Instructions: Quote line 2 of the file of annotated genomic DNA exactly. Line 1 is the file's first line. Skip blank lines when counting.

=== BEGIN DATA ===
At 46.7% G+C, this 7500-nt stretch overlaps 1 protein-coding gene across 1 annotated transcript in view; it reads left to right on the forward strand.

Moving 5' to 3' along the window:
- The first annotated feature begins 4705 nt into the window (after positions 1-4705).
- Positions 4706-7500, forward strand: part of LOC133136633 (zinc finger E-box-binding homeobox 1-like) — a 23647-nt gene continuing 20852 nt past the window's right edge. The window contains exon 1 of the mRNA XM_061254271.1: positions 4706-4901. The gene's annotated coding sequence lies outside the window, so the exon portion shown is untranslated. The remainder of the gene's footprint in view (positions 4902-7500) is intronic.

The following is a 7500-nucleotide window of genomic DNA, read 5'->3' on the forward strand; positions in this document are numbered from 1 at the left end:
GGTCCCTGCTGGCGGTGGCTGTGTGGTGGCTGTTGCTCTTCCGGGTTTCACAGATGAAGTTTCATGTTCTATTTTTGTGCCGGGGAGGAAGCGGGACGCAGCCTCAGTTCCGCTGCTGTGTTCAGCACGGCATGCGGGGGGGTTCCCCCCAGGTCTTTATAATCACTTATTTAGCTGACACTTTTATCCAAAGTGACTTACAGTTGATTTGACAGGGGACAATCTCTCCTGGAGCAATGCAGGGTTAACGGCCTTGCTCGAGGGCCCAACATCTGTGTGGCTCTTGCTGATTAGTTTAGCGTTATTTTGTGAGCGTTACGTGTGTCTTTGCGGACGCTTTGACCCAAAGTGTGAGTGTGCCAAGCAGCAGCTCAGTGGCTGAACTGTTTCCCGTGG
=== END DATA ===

Moving 5' to 3' along the window: